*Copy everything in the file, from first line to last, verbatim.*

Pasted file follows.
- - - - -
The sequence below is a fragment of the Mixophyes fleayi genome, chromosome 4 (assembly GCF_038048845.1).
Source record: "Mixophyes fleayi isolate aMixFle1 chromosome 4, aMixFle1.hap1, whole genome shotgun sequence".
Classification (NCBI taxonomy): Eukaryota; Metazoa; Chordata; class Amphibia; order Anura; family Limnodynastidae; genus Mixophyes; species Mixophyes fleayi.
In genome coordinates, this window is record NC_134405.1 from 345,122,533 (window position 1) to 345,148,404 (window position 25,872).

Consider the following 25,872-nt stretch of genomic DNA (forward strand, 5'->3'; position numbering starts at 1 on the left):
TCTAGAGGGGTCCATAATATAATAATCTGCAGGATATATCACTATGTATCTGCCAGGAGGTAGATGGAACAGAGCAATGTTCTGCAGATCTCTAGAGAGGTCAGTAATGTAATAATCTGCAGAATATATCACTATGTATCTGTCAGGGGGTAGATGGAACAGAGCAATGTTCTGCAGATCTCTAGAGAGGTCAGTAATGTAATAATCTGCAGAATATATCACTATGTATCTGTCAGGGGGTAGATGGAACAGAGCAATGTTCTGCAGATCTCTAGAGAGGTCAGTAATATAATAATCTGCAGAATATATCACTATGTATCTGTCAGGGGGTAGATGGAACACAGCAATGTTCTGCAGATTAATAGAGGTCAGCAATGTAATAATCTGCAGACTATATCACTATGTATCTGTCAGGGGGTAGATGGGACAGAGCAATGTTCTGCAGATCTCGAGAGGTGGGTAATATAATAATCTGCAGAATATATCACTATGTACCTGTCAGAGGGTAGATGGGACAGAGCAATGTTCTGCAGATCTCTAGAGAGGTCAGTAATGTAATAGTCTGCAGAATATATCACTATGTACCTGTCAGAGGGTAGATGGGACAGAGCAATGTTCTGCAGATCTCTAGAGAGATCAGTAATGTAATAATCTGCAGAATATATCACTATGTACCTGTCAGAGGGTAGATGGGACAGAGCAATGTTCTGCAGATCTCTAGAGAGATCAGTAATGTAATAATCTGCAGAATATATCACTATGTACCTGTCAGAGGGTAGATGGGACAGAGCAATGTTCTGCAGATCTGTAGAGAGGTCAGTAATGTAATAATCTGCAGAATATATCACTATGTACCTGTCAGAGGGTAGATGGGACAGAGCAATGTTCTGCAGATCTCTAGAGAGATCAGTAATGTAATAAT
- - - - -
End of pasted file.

The sequence below is a fragment of the Mixophyes fleayi genome, chromosome 4 (assembly GCF_038048845.1).
Source record: "Mixophyes fleayi isolate aMixFle1 chromosome 4, aMixFle1.hap1, whole genome shotgun sequence".
Classification (NCBI taxonomy): Eukaryota; Metazoa; Chordata; class Amphibia; order Anura; family Limnodynastidae; genus Mixophyes; species Mixophyes fleayi.
In genome coordinates, this window is record NC_134405.1 from 345,122,533 (window position 1) to 345,148,404 (window position 25,872).

Consider the following 25,872-nt stretch of genomic DNA (forward strand, 5'->3'; position numbering starts at 1 on the left):
TCTAGAGGGGTCCATAATATAATAATCTGCAGGATATATCACTATGTATCTGCCAGGAGGTAGATGGAACAGAGCAATGTTCTGCAGATCTCTAGAGAGGTCAGTAATGTAATAATCTGCAGAATATATCACTATGTATCTGTCAGGGGGTAGATGGAACAGAGCAATGTTCTGCAGATCTCTAGAGAGGTCAGTAATGTAATAATCTGCAGAATATATCACTATGTATCTGTCAGGGGGTAGATGGAACAGAGCAATGTTCTGCAGATCTCTAGAGAGGTCAGTAATATAATAATCTGCAGAATATATCACTATGTATCTGTCAGGGGGTAGATGGAACACAGCAATGTTCTGCAGATTAATAGAGGTCAGCAATGTAATAATCTGCAGACTATATCACTATGTATCTGTCAGGGGGTAGATGGGACAGAGCAATGTTCTGCAGATCTCGAGAGGTGGGTAATATAATAATCTGCAGAATATATCACTATGTACCTGTCAGAGGGTAGATGGGACAGAGCAATGTTCTGCAGATCTCTAGAGAGGTCAGTAATGTAATAGTCTGCAGAATATATCACTATGTACCTGTCAGAGGGTAGATGGGACAGAGCAATGTTCTGCAGATCTCTAGAGAGATCAGTAATGTAATAATCTGCAGAATATATCACTATGTACCTGTCAGAGGGTAGATGGGACAGAGCAATGTTCTGCAGATCTCTAGAGAGATCAGTAATGTAATAATCTGCAGAATATATCACTATGTACCTGTCAGAGGGTAGATGGGACAGAGCAATGTTCTGCAGATCTGTAGAGAGGTCAGTAATGTAATAATCTGCAGAATATATCACTATGTACCTGTCAGAGGGTAGATGGGACAGAGCAATGTTCTGCAGATCTCTAGAGAGATCAGTAATGTAATAAT